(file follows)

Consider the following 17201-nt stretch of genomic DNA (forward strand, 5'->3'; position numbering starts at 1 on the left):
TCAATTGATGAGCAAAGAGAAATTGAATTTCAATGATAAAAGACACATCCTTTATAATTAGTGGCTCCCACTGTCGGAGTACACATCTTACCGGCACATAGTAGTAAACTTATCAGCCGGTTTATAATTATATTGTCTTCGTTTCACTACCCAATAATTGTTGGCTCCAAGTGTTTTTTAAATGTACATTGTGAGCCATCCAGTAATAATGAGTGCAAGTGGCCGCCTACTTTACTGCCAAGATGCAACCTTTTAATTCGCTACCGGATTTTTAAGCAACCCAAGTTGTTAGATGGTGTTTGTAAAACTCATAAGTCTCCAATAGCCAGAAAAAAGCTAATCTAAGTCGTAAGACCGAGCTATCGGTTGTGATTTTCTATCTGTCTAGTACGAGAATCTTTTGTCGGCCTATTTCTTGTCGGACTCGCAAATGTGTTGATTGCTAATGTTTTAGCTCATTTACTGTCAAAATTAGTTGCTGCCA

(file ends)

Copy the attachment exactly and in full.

Consider the following 17201-nt stretch of genomic DNA (forward strand, 5'->3'; position numbering starts at 1 on the left):
TCAATTGATGAGCAAAGAGAAATTGAATTTCAATGATAAAAGACACATCCTTTATAATTAGTGGCTCCCACTGTCGGAGTACACATCTTACCGGCACATAGTAGTAAACTTATCAGCCGGTTTATAATTATATTGTCTTCGTTTCACTACCCAATAATTGTTGGCTCCAAGTGTTTTTTAAATGTACATTGTGAGCCATCCAGTAATAATGAGTGCAAGTGGCCGCCTACTTTACTGCCAAGATGCAACCTTTTAATTCGCTACCGGATTTTTAAGCAACCCAAGTTGTTAGATGGTGTTTGTAAAACTCATAAGTCTCCAATAGCCAGAAAAAAGCTAATCTAAGTCGTAAGACCGAGCTATCGGTTGTGATTTTCTATCTGTCTAGTACGAGAATCTTTTGTCGGCCTATTTCTTGTCGGACTCGCAAATGTGTTGATTGCTAATGTTTTAGCTCATTTACTGTCAAAATTAGTTGCTGCCA